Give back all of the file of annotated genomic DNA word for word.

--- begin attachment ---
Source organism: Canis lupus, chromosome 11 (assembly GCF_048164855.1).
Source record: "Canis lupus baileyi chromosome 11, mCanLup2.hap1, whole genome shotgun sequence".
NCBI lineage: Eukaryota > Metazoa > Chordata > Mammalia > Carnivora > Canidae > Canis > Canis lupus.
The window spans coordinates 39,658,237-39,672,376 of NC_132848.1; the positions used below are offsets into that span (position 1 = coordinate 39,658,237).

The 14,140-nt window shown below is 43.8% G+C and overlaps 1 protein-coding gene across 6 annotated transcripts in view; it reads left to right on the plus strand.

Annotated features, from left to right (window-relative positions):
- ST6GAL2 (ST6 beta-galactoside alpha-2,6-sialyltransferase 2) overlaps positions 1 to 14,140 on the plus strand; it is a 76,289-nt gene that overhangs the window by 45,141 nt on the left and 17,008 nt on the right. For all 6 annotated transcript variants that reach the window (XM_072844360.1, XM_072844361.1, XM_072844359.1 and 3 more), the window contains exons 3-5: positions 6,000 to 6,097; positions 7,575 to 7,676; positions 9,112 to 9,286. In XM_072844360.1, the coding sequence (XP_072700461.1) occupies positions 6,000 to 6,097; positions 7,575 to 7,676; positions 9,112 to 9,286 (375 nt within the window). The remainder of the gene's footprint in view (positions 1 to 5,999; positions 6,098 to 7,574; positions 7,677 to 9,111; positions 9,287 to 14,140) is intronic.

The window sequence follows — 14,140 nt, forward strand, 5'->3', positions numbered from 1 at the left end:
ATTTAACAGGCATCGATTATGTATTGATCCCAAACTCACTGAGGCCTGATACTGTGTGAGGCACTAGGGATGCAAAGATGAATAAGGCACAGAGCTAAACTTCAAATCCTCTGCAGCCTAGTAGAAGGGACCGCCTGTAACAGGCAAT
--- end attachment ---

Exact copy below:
Source organism: Canis lupus, chromosome 11 (assembly GCF_048164855.1).
Source record: "Canis lupus baileyi chromosome 11, mCanLup2.hap1, whole genome shotgun sequence".
NCBI lineage: Eukaryota > Metazoa > Chordata > Mammalia > Carnivora > Canidae > Canis > Canis lupus.
The window spans coordinates 39,658,237-39,672,376 of NC_132848.1; the positions used below are offsets into that span (position 1 = coordinate 39,658,237).

The 14,140-nt window shown below is 43.8% G+C and overlaps 1 protein-coding gene across 6 annotated transcripts in view; it reads left to right on the plus strand.

Annotated features, from left to right (window-relative positions):
- ST6GAL2 (ST6 beta-galactoside alpha-2,6-sialyltransferase 2) overlaps positions 1 to 14,140 on the plus strand; it is a 76,289-nt gene that overhangs the window by 45,141 nt on the left and 17,008 nt on the right. For all 6 annotated transcript variants that reach the window (XM_072844360.1, XM_072844361.1, XM_072844359.1 and 3 more), the window contains exons 3-5: positions 6,000 to 6,097; positions 7,575 to 7,676; positions 9,112 to 9,286. In XM_072844360.1, the coding sequence (XP_072700461.1) occupies positions 6,000 to 6,097; positions 7,575 to 7,676; positions 9,112 to 9,286 (375 nt within the window). The remainder of the gene's footprint in view (positions 1 to 5,999; positions 6,098 to 7,574; positions 7,677 to 9,111; positions 9,287 to 14,140) is intronic.

The window sequence follows — 14,140 nt, forward strand, 5'->3', positions numbered from 1 at the left end:
ATTTAACAGGCATCGATTATGTATTGATCCCAAACTCACTGAGGCCTGATACTGTGTGAGGCACTAGGGATGCAAAGATGAATAAGGCACAGAGCTAAACTTCAAATCCTCTGCAGCCTAGTAGAAGGGACCGCCTGTAACAGGCAAT